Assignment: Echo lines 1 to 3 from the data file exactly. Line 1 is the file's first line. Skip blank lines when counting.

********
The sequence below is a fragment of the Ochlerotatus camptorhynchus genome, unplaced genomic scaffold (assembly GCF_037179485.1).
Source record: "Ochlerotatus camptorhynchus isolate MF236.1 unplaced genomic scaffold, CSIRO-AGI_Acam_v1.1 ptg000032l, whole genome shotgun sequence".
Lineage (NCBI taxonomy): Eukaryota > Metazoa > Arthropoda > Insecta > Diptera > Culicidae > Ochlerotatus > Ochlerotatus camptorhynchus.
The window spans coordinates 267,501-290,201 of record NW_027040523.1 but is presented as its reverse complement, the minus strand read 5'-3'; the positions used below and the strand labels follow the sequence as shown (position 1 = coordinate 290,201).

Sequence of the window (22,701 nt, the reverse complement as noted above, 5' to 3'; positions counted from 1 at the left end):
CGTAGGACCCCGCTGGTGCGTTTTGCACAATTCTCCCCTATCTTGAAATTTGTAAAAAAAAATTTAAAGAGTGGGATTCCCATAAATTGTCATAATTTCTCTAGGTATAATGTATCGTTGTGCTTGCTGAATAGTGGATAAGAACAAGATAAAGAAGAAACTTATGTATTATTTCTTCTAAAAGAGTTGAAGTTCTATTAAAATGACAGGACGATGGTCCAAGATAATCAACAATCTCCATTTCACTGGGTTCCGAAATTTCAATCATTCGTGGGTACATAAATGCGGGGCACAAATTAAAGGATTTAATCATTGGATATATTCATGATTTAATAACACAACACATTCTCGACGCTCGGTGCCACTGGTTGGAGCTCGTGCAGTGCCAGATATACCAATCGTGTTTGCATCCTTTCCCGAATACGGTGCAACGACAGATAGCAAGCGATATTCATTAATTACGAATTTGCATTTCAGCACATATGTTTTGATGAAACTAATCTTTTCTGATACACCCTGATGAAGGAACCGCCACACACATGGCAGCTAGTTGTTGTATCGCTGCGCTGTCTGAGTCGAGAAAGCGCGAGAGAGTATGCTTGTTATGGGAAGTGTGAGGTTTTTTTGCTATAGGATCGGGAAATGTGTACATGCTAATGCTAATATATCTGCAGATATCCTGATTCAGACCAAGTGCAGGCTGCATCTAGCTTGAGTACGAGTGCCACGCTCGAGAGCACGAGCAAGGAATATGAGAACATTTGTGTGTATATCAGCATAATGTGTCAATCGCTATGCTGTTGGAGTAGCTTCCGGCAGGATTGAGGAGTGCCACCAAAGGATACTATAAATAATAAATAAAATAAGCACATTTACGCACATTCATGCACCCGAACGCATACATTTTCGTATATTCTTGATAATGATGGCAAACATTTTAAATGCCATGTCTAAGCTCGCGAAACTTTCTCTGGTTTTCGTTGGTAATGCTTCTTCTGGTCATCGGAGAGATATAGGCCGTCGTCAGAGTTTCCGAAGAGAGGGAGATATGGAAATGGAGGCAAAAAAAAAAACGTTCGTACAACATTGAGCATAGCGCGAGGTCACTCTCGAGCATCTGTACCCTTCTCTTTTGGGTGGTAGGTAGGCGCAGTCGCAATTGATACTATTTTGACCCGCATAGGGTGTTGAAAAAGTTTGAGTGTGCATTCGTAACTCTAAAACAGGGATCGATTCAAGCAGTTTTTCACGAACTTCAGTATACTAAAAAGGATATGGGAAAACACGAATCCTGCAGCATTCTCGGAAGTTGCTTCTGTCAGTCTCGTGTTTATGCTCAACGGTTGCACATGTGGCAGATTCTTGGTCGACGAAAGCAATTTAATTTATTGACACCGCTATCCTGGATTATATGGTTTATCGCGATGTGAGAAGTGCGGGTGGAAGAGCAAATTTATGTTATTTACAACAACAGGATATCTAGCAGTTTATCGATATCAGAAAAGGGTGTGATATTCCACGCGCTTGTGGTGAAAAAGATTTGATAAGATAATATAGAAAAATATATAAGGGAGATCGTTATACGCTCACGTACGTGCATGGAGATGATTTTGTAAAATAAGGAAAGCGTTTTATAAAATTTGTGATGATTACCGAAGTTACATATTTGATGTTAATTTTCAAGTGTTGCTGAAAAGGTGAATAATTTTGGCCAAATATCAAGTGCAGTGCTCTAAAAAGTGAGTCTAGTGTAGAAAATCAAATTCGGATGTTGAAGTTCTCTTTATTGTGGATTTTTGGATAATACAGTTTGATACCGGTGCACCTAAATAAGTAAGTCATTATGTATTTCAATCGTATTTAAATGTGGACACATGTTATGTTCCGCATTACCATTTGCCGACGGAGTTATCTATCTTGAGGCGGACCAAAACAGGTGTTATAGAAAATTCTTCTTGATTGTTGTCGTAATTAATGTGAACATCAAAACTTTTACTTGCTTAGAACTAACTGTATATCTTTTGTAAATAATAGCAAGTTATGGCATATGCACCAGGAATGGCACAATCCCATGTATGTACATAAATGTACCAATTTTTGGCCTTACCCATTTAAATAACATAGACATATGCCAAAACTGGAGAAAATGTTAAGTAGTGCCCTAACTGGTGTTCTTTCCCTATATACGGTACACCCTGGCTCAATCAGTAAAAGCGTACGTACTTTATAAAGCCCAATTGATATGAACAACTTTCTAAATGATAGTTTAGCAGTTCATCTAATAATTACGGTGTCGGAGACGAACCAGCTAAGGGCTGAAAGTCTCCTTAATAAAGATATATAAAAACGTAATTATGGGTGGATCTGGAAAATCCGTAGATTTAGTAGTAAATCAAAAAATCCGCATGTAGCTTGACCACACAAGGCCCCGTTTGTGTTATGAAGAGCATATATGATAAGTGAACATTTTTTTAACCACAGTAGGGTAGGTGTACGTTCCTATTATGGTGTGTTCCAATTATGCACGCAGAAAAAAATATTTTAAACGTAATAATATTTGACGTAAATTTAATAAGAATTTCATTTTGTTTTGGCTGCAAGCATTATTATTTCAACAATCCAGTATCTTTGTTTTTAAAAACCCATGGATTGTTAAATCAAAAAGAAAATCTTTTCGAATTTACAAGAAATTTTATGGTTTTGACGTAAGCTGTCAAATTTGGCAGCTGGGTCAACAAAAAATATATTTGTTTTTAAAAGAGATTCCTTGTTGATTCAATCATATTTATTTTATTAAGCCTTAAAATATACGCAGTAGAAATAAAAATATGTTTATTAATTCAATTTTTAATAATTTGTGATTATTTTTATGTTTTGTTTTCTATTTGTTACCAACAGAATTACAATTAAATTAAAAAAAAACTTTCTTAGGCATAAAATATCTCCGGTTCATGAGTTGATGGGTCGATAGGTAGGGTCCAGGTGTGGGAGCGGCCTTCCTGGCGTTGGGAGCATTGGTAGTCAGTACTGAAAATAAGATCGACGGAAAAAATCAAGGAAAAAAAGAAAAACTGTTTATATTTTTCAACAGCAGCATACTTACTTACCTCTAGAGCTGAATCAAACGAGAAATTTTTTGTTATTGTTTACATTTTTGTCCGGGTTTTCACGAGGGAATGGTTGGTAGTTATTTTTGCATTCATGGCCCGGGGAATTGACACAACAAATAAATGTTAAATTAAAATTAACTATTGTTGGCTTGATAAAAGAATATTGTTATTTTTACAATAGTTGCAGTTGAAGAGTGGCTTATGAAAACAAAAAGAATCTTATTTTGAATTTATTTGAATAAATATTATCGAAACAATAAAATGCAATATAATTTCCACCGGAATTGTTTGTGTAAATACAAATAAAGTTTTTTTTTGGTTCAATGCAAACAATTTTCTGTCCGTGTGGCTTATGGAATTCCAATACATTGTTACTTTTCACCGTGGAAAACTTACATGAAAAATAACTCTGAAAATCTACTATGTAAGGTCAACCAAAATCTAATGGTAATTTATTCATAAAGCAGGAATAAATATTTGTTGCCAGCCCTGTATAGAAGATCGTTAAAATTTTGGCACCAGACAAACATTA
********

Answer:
The sequence below is a fragment of the Ochlerotatus camptorhynchus genome, unplaced genomic scaffold (assembly GCF_037179485.1).
Source record: "Ochlerotatus camptorhynchus isolate MF236.1 unplaced genomic scaffold, CSIRO-AGI_Acam_v1.1 ptg000032l, whole genome shotgun sequence".
Lineage (NCBI taxonomy): Eukaryota > Metazoa > Arthropoda > Insecta > Diptera > Culicidae > Ochlerotatus > Ochlerotatus camptorhynchus.